In order to produce a consistent supply of a quality coffee cup, the roasting knowledge such as temporal changes of coffee beans during roasting process need to be investigated further. This study observes the relationship between physical properties and chemical properties changes of Timor Arabica coffee beans during roasting process.

2. Materials and Methods

2.1. Coffee Samples

Timor Arabica green coffee beans were roasted by hot air roasting method. The roasting conditions were set up at three stages where first the beans were preheated at 100°C for 6 minutes to prevent surface burning, then it were roasted at 250°C from 2 to 16 minutes and finally air-cooled until the temperature dropped to 50°C to completely stop the roasting process.

2.2. Coffee Roaster

A hot air flow rotational coffee roaster (Gene Cafe CBR-101) was used to perform roasting experiment. The roaster is equipped with timing / temperature setting system and air cooling system with optically assessable design. The experimental conditions were shown in Table 1.
Table 1. Experimental conditions

2.3. Physical Properties

High precision weighing scale was used to measure the beans weight loss during roasting process. The surface temperature of the beans was taken by a thermograph camera. The colour and notable physical of roasted coffee beans were visually observed during and after roasting.

2.4. Sensory Test

Two experienced baristas performed the sensory test widely known as cupping test to evaluate cup quality of the roasted beans based on its aroma, body, acidity and flavour.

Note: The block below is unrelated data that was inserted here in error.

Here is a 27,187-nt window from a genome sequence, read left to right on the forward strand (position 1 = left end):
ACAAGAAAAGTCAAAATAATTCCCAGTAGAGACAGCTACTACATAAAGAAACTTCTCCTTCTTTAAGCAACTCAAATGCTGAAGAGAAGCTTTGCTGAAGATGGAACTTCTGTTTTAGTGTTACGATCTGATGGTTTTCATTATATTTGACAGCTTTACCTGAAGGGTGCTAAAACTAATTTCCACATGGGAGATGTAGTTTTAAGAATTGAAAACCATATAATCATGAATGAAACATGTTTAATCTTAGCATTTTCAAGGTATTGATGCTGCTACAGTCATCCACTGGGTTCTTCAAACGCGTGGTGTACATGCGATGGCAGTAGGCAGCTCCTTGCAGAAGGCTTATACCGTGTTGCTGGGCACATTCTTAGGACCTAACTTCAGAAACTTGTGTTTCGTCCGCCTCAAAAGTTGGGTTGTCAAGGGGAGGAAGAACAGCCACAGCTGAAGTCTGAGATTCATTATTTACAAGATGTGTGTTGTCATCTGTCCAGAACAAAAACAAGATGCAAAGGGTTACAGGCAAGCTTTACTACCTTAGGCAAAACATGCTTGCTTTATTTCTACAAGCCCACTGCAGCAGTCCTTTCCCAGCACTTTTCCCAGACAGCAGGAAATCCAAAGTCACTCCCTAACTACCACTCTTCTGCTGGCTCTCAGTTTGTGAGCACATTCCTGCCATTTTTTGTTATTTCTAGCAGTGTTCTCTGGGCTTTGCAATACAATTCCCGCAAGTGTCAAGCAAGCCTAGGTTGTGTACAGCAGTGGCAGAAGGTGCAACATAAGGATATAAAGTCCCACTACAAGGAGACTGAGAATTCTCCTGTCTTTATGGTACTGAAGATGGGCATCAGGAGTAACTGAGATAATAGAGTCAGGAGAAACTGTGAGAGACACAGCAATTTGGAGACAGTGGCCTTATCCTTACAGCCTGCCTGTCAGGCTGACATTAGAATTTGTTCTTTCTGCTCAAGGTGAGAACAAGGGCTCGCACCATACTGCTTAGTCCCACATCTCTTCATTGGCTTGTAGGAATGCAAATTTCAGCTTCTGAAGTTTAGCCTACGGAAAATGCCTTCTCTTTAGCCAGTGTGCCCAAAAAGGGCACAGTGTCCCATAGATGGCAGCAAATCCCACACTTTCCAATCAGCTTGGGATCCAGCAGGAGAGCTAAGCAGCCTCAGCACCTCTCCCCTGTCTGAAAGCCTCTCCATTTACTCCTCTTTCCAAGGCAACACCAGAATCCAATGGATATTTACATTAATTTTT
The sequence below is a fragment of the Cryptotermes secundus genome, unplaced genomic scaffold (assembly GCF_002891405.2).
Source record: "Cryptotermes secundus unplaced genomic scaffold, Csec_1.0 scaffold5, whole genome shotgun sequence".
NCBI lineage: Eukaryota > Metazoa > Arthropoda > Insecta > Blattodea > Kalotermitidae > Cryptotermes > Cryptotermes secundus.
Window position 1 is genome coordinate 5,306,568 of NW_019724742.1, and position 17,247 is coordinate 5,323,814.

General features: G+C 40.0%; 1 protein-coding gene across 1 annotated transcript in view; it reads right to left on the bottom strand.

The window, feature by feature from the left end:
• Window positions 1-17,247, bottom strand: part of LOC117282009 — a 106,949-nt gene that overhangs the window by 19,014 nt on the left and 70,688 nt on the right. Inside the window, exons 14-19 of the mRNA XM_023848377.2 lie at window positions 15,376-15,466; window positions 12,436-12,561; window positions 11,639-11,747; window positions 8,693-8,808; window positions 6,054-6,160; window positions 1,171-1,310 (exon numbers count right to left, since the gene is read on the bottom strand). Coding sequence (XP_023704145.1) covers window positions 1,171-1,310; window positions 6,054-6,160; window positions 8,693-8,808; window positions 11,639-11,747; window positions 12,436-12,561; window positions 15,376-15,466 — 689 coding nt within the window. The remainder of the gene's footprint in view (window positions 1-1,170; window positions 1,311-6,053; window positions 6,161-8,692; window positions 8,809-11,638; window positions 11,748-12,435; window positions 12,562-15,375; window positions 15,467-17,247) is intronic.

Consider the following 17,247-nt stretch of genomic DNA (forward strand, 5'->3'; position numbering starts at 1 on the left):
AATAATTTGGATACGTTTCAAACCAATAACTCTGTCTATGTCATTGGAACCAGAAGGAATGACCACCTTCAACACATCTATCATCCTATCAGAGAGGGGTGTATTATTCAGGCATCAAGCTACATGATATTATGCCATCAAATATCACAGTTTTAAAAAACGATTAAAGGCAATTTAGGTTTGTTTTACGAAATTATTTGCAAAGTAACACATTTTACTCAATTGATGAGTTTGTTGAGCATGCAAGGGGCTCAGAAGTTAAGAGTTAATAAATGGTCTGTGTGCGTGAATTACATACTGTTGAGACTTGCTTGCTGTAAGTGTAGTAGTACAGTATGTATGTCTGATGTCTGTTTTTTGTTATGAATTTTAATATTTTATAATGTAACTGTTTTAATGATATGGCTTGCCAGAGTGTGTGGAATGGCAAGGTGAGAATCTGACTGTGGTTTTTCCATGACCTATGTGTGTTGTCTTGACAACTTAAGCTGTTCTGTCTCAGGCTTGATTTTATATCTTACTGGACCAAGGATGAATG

2.5. FTIR Spectroscopy Analysis

The spectroscopy characteristics changes in roasted beans undergo roasting process were analysed by using Shimadzu FTIR spectrometer. The coffee beans were grinded just before brewing to ensure its quality. 5 ml of each brewed sample’s FTIR spectrum was recorded between 4000 and 400 cm-1.

3. Results and Discussions

3.1. Physical Properties

Figure 1 showed the colour variations of coffee beans sampled at two minutes interval during the roasting process. A quality dark roasted coffee from a chain coffee shop was used as a benchmark for visual evaluation. The colour of the coffee beans turned darker as it were being roasted and oil spotting on the beans surface became apparent from 10 minutes roasting period. At around 6 minutes and 10 minutes period, first and second cracking sounds were noticed, respectively.
Figure 1. Timor Arabica coffee beans colour variations during roasting process
Figure 2 showed the weight loss of Timor Arabica coffee beans during roasting process. It can be observed that the beans experience gradual weight loss of approximately 28% during the entire roasting process. This weight loss occurred mostly due to the water and volatile compounds loss. The beans sizes were doubled after roasting process caused by water vaporization, release of carbon dioxide and release of volatile components as mentioned by Dutra et al. [9].
Figure 2. Timor Arabica coffee beans weight loss during roasting process
Surface temperature of the coffee beans during roasting can be observed in Figure 3. Since the sizes of the beans are relatively small, the beans internal temperature can be approximated from its surface temperature. The beans reached 84°C and 219°C at the end of the preheating process and the roasting process, respectively. The beans temperature increased rapidly until 4 minutes period followed by gradual increment afterwards. The overall results for physical properties are in good agreement with the study done by Hernandez et al. [4].
Figure 3. Timor Arabica coffee beans surface temperature during roasting process

3.2. Sensory Test

The roasted beans were tested by two experienced baristas to determine its cup quality. The sample of Timor Arabica beans roasted at 16 minutes was brewed by using a press type coffee maker with a standard cupping procedure. Figure 4 showed the sensory test assessment where the sample achieved excellent remarks for aroma, body and flavour. This result indicates a high overall quality for the coffee beans roasted in this experiment.
Figure 4. Cup quality assessment chart for Timor Arabica coffee beans sampled at 16 minutes roasting period

3.3. FTIR Spectroscopy Analysis